What do they need to hide? Housing settlement tramples over the Constitution

November 19, 1995|By Robert L. Ehrlich Jr.

WHEN I WAS elected to Congress a year ago, I did not fully appreciate the explosive nature of the politics and extreme philosophical differences associated with housing issues. I now do. I also now realize the extreme lengths to which the Clinton administration, and the Department of Housing and Urban Development in particular, would go in order to conduct precarious social experiments in the guise of federal housing policy. I have had ample opportunity to witness firsthand the actions of an administration running roughshod over the

Constitution in order to forward its liberal agenda.

In January, the American Civil Liberties Union filed suit against HUD and the City of Baltimore on behalf of certain public housing residents claiming a 60-year history of coerced segregation in public housing. Recently, the parties disclosed the terms of a proposed partial settlement of this suit requiring 1,342 poor inner-city families -- approximately 4,000 people -- to relocate to unfamiliar communities outside the city.

My initial concern with the reported settlement is one of process. Despite the fact that jurisdictions adjacent to Baltimore City are directly impacted by the proposed settlement, no serious attempt was made to consult with or to include officials from these jurisdictions in the decision-making process. Despite published reports that Mayor Kurt L. Schmoke had personally informed the state's congressional delegation about the settlement prior to its being announced, I received no such notification.

Many are deeply disturbed by HUD's failure to disclose the actual proposal, and its apparent attempt to dispose of the agreement in quick fashion without the time necessary to review and comment on the proposal properly. Elected officials, citizens groups, and concerned central Marylanders are all asking -- what are HUD, Baltimore City and the ACLU hiding from us? The surreptitious manner in which this proposal has been developed has only enhanced opposition to it. These secretive tactics have undermined the spirit of regional cooperation to which Baltimore City officials have paid lip service so often in the past.

An uninspiring record

Local residents are naturally skeptical when it comes to public housing and government-provided housing assistance. The record of current and past city housing officials and the effect of HUD policies in our area justifies this view. The current criminal trial involving city housing contracts is the most recent example of abuse. The waste and mismanagement associated with the city's housing authority represents government arrogance at its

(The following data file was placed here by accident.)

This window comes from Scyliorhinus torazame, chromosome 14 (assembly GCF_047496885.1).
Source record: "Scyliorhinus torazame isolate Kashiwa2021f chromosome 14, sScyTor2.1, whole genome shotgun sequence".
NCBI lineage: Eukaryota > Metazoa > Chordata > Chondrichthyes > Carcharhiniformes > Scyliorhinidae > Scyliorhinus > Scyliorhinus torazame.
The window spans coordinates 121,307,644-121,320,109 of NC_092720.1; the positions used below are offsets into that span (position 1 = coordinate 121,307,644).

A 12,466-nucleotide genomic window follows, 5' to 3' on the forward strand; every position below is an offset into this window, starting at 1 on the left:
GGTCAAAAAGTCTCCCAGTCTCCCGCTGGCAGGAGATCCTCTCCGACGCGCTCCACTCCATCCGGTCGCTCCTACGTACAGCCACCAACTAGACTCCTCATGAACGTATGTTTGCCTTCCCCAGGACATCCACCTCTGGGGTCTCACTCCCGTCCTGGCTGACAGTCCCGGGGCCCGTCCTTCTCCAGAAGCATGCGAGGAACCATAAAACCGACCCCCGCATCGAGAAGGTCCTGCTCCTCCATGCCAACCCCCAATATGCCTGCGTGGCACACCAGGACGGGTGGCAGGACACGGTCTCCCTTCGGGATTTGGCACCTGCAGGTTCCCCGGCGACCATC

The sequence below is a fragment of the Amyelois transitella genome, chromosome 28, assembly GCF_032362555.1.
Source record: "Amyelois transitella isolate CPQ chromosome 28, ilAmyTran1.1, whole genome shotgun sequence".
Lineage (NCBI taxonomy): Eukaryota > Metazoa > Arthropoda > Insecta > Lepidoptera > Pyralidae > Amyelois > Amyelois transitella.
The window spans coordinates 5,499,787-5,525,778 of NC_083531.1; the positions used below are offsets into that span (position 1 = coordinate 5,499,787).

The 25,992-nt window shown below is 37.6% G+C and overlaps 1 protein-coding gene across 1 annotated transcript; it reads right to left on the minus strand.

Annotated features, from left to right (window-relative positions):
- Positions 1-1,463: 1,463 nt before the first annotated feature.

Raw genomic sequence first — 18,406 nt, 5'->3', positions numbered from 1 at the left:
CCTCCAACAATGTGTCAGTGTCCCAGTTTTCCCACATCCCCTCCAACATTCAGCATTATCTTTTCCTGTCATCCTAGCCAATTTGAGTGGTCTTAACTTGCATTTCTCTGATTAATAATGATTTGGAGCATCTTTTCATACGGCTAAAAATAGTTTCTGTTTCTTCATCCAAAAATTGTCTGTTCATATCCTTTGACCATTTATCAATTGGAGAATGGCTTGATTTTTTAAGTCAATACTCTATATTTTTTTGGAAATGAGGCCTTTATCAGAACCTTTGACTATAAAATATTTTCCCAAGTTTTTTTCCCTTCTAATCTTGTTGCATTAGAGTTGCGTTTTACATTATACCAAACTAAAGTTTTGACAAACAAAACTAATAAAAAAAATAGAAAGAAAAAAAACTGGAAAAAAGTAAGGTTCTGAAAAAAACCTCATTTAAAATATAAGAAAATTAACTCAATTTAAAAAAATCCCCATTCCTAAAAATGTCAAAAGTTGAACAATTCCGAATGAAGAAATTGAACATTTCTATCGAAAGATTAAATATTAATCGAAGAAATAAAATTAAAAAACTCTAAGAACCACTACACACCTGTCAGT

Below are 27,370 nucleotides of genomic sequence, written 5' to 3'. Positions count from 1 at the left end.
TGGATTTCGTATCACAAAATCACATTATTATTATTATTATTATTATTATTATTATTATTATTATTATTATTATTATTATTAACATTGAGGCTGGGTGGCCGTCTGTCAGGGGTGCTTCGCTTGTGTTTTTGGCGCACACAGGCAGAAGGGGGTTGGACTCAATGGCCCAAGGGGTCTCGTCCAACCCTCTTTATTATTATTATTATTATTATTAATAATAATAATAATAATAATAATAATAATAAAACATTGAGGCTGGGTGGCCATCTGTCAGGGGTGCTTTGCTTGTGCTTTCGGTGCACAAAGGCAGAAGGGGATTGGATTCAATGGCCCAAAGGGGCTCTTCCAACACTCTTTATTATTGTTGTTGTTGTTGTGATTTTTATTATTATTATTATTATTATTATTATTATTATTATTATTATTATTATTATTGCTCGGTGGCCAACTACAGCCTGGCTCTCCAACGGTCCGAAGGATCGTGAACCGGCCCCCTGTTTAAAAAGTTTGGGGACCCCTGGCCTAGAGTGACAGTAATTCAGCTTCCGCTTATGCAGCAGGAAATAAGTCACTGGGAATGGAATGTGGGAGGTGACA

worst. The manner in which this settlement was developed only confirms that view.

For many, the ill-conceived policy espoused by this proposed settlement is the greatest cause for alarm. In simple terms, this objectionable proposal is an attempt to resurrect for the 1990s the statist, Washington-based social engineering policies which came to prominence in the 1960s.

This negotiated settlement also follows an unsettling pattern. In recent years, increasing numbers of large cities have been coerced, through judicial order, into establishing "mobility programs" which provide rental assistance with special counseling to minority families who move from inner cities to outlying communities. As a result, municipal governments have refused to build new housing, instead choosing to export poor citizens to surrounding communities to fend for themselves.

The much-criticized Moving to Opportunity for Fair Housing demonstration program and this proposed settlement are both based on similarly mandated social objectives. Congress made clear its view of this approach to housing policy last year by defunding MTO, and it appears HUD is now doing its best to subvert the law by turning to the courts.

The Clinton administration, led by HUD Secretary Henry G. Cisneros, is now utilizing class action lawsuits for pursuing its outmoded agenda and achieving similar results in cities nationwide.

The average person is likely to assume HUD and the city are unwilling defendants in this suit. In truth, HUD and the city have colluded with the ACLU to force an unwanted, unnecessary, mandated "solution" on our metropolitan region.

While I question the appropriateness of this policy, I have particularly strong concerns about the plan's potential effect on Baltimore. The jurisdictional division between Baltimore City and the surrounding counties, unique to a few areas, forms a stone wall to any hope of success in resolving the lawsuit as proposed.

Ignoring the questions

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